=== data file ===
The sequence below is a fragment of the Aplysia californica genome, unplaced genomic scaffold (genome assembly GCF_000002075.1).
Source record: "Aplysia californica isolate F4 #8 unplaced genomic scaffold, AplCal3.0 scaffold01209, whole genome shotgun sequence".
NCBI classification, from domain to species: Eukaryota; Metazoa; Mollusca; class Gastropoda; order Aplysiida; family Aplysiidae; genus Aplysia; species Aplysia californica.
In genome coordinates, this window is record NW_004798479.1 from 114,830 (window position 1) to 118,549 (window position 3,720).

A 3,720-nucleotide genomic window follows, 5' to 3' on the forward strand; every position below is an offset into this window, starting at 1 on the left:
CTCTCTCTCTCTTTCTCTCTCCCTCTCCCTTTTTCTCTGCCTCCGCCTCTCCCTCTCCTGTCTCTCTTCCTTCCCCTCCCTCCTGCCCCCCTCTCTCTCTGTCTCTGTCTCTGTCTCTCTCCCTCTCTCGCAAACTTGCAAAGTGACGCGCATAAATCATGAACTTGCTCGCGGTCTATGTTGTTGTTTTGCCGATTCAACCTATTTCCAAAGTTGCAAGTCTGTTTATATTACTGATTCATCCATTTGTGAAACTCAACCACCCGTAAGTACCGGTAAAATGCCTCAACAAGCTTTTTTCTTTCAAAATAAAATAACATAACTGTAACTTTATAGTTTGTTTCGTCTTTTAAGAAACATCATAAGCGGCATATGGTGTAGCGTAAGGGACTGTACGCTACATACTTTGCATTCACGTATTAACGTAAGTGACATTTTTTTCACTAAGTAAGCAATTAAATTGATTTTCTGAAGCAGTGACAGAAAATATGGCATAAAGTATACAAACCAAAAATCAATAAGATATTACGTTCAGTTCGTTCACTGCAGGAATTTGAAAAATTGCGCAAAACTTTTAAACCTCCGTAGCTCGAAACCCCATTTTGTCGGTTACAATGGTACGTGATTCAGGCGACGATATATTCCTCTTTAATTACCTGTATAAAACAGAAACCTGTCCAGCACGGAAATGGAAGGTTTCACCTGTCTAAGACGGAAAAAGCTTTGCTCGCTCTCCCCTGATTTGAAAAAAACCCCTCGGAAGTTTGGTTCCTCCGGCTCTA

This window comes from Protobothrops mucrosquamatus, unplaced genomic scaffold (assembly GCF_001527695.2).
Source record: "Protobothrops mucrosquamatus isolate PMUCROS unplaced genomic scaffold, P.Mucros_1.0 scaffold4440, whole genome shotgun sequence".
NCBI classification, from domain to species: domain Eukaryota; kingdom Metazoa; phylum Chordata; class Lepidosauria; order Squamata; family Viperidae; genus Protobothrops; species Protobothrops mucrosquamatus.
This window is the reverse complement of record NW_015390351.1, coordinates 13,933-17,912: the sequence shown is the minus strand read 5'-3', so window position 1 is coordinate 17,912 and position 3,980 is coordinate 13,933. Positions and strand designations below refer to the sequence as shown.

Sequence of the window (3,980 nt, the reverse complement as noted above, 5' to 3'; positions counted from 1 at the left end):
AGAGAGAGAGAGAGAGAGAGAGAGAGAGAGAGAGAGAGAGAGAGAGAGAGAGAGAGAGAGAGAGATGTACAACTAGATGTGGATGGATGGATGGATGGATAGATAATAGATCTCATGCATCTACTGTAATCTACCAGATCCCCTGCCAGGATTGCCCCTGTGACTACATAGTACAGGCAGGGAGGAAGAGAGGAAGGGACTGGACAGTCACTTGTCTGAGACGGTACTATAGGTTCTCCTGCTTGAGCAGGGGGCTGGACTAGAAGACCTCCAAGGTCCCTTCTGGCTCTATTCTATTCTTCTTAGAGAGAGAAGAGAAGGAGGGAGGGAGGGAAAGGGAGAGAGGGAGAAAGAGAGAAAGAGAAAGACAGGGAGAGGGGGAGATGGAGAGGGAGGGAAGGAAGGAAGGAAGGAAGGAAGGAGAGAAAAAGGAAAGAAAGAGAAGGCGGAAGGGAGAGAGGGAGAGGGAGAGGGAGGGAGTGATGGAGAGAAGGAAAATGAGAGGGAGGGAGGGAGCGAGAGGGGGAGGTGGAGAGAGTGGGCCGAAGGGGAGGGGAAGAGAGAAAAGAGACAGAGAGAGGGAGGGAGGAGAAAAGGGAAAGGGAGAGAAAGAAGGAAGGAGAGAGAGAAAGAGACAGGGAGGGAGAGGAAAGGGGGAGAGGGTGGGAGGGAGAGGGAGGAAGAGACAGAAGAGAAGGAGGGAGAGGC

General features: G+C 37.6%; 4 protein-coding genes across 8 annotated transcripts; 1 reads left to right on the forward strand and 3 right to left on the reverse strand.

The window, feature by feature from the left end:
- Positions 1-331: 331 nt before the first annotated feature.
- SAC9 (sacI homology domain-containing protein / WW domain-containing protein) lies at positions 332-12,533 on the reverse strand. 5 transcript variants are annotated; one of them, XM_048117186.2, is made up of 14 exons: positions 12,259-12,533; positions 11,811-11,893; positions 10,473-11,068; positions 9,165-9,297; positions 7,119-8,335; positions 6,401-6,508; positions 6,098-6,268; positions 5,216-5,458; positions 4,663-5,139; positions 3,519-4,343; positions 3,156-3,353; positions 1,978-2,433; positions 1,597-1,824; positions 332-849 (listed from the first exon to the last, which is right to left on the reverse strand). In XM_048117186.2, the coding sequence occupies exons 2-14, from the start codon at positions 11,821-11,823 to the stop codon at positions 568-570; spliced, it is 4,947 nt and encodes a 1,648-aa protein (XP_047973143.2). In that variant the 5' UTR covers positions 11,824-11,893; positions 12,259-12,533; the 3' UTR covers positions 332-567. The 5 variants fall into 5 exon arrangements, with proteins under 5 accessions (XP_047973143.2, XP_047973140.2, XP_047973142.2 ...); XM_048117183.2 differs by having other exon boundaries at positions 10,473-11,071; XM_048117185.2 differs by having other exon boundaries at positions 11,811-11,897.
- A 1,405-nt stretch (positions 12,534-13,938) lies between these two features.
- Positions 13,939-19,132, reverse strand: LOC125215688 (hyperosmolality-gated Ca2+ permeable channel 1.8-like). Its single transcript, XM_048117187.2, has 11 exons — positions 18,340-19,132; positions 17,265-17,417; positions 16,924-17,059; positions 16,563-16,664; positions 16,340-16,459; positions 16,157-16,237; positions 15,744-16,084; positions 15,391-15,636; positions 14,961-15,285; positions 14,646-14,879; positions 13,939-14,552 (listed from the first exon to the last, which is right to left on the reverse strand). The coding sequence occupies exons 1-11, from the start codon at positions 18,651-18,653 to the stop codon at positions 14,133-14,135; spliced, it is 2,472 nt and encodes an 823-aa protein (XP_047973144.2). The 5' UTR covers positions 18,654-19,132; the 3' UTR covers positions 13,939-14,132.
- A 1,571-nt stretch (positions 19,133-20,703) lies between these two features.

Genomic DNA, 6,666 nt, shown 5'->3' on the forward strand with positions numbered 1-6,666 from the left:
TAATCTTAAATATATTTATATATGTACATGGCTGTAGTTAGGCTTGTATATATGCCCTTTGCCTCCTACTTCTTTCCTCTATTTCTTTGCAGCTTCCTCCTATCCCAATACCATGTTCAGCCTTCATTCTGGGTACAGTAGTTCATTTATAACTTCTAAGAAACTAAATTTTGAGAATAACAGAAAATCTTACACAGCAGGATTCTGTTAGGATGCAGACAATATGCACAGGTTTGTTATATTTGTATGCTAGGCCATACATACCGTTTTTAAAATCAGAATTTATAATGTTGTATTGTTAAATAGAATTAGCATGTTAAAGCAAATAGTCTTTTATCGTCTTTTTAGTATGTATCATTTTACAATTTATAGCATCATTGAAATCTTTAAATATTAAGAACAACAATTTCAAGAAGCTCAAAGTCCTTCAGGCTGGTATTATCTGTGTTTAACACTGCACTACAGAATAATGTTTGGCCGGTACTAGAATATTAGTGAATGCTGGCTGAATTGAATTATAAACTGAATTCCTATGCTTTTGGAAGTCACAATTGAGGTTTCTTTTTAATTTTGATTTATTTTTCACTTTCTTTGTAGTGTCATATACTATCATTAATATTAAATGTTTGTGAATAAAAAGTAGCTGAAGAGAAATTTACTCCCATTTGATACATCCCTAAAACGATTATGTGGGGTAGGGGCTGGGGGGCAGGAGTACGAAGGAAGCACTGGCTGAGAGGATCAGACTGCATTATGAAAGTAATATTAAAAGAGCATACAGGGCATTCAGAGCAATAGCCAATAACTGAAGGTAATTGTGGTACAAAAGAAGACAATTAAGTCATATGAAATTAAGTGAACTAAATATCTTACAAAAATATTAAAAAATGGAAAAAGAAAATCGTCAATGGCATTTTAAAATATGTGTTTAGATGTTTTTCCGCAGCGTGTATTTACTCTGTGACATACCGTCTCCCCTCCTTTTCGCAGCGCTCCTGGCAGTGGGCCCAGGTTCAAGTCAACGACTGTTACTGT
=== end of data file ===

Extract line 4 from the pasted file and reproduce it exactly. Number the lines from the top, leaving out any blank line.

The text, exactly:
In genome coordinates, this window is record NW_004798479.1 from 114,830 (window position 1) to 118,549 (window position 3,720).